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The Society for Research into Higher Education

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Nonsense on stilts

By Rob Cuthbert

How does government think Britain’s higher education can be improved? The government legislated in 2017 to expand competition in a statutory higher education market. We may think this is a consistent policy narrative for public services, but consider the experience of transport. How does government think Britain’s transport system can be improved? After years of debate the government finally announced in October 2016 that it would expand Heathrow rather than Gatwick. And in recent months government has considered reopening some railway lines closed in the Beeching cuts 50 years ago. These policy choices in HE and transport differ considerably in how they have been framed.

50 years ago government set up the Roskill Commission to examine alternatives for London’s third airport; it relied heavily on an economic perspective. Peter Self’s (LSE) famous article in Political Quarterly in 1970 said: ‘Nonsense on stilts … Bentham’s unfair description of natural rights, is a phrase which might more fairly be used of the gigantic cost-benefit exercise which is currently being carried out by the Roskill Commission’ It was academic economists who helped to dismantle the primacy of economic arguments. In 2017-2018 the government is consulting on proposals for the third runway at Heathrow, with new legal objections coming from the local councils around the airport. Politicians losing the political argument are resorting to law. Economics no longer frames the argument.

50 years ago drastic cuts in the rail network followed the ‘notorious’ Beeching report: ‘ Continue reading

MarciaDevlin


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Election Promises

By Marcia Devlin

When they were in opposition, the now Australian government promised they would make no cuts to education if elected. But that was before the election, you see. Now they have been elected, they are proposing a twenty percent cut to base funding for universities.  It’s after the election now and things are very, very different. The main difference I can see is that opposition are now the government.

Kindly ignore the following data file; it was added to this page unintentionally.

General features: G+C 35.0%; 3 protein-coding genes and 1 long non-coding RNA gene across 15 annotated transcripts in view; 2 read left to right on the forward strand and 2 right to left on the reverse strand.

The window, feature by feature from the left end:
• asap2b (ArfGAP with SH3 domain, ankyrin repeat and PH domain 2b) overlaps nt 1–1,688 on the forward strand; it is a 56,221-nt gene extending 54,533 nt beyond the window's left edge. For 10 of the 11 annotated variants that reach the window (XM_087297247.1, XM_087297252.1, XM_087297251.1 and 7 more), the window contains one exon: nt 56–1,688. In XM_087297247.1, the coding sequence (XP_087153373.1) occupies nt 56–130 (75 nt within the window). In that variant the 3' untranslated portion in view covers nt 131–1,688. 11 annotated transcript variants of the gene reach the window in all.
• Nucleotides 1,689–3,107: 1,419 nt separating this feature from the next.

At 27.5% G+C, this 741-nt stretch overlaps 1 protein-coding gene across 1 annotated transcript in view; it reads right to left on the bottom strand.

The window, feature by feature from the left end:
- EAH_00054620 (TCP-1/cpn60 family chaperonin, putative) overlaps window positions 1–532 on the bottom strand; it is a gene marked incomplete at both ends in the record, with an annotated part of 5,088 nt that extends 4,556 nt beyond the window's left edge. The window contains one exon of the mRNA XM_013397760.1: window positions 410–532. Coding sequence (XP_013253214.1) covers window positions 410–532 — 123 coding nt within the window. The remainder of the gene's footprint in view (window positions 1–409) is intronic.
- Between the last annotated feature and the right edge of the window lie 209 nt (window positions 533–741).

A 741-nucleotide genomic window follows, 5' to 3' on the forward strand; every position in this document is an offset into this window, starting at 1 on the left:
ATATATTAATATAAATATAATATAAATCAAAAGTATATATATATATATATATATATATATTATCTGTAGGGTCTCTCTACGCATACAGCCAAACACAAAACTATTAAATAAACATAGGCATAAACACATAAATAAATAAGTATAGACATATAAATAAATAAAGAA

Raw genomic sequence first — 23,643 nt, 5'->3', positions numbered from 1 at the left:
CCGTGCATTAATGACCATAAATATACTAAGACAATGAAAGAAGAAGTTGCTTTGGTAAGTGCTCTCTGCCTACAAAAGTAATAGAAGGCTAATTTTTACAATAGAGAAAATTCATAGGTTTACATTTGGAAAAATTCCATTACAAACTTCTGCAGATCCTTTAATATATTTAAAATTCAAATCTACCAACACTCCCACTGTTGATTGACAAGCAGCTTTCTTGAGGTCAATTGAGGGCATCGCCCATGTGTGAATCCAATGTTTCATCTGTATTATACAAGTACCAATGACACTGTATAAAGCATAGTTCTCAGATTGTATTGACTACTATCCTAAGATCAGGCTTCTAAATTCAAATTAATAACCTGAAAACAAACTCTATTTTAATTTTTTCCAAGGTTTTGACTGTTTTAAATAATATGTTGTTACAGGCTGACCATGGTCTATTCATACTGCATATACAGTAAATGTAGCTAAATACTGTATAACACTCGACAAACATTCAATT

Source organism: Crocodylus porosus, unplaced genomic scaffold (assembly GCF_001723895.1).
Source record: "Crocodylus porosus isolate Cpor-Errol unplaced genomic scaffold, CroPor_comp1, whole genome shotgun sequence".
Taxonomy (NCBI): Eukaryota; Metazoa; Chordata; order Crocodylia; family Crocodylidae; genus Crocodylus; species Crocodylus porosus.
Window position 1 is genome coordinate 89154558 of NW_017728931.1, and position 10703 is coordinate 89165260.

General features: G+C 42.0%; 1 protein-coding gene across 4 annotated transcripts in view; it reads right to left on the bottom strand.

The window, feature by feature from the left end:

While in ‘proposal’ form at the time of writing, this cut will almost certainly go ahead. The government have also proposed a significant increase in the interest rate for the loans Australian students take out to pay their contribution to their study costs through the Higher Education Contribution Scheme.  This increase and related changes will deter some students from studying at all; will create lifelong and crippling debt for many graduates; and will have a particularly adverse effect on women graduates who take time out to have and raise children while their study loan debt compounds. There is almost universal opposition to this component of the government’s suit of proposals so its trajectory is less certain.

The government have also proposed the deregulation of fees for study. Fee deregulation has gone so smoothly in the UK, you see, and resulted in such an improvement in fairness, equity, quality and all-round happiness for everyone that they simply could not let the opportunity to do this in Australia pass. Oh, wait … maybe that’s not why we’re doing it. I can’t remember … Continue reading